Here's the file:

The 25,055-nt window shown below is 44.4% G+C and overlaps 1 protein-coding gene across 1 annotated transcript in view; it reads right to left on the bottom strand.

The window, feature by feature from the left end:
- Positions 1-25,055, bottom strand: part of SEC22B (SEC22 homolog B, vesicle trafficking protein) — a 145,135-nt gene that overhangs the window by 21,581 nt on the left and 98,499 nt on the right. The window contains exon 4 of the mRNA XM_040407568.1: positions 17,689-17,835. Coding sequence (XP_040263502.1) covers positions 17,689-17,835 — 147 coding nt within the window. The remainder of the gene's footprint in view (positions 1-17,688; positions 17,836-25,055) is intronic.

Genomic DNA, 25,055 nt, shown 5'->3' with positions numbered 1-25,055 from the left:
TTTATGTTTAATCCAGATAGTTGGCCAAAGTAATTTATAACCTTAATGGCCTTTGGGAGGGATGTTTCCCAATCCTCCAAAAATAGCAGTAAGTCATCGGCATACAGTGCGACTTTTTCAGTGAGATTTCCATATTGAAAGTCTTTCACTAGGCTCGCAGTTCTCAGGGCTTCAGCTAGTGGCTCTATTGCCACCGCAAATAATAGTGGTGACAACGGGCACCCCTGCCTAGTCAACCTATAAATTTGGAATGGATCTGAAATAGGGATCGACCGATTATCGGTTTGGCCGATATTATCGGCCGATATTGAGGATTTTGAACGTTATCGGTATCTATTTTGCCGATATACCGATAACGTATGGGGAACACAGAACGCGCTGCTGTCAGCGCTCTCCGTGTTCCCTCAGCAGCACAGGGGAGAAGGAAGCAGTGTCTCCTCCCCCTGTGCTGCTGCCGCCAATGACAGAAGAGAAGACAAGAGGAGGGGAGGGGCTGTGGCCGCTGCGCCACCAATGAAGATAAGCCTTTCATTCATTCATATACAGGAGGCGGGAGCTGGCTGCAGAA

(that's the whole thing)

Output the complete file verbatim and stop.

The 25,055-nt window shown below is 44.4% G+C and overlaps 1 protein-coding gene across 1 annotated transcript in view; it reads right to left on the bottom strand.

The window, feature by feature from the left end:
- Positions 1-25,055, bottom strand: part of SEC22B (SEC22 homolog B, vesicle trafficking protein) — a 145,135-nt gene that overhangs the window by 21,581 nt on the left and 98,499 nt on the right. The window contains exon 4 of the mRNA XM_040407568.1: positions 17,689-17,835. Coding sequence (XP_040263502.1) covers positions 17,689-17,835 — 147 coding nt within the window. The remainder of the gene's footprint in view (positions 1-17,688; positions 17,836-25,055) is intronic.

Genomic DNA, 25,055 nt, shown 5'->3' with positions numbered 1-25,055 from the left:
TTTATGTTTAATCCAGATAGTTGGCCAAAGTAATTTATAACCTTAATGGCCTTTGGGAGGGATGTTTCCCAATCCTCCAAAAATAGCAGTAAGTCATCGGCATACAGTGCGACTTTTTCAGTGAGATTTCCATATTGAAAGTCTTTCACTAGGCTCGCAGTTCTCAGGGCTTCAGCTAGTGGCTCTATTGCCACCGCAAATAATAGTGGTGACAACGGGCACCCCTGCCTAGTCAACCTATAAATTTGGAATGGATCTGAAATAGGGATCGACCGATTATCGGTTTGGCCGATATTATCGGCCGATATTGAGGATTTTGAACGTTATCGGTATCTATTTTGCCGATATACCGATAACGTATGGGGAACACAGAACGCGCTGCTGTCAGCGCTCTCCGTGTTCCCTCAGCAGCACAGGGGAGAAGGAAGCAGTGTCTCCTCCCCCTGTGCTGCTGCCGCCAATGACAGAAGAGAAGACAAGAGGAGGGGAGGGGCTGTGGCCGCTGCGCCACCAATGAAGATAAGCCTTTCATTCATTCATATACAGGAGGCGGGAGCTGGCTGCAGAA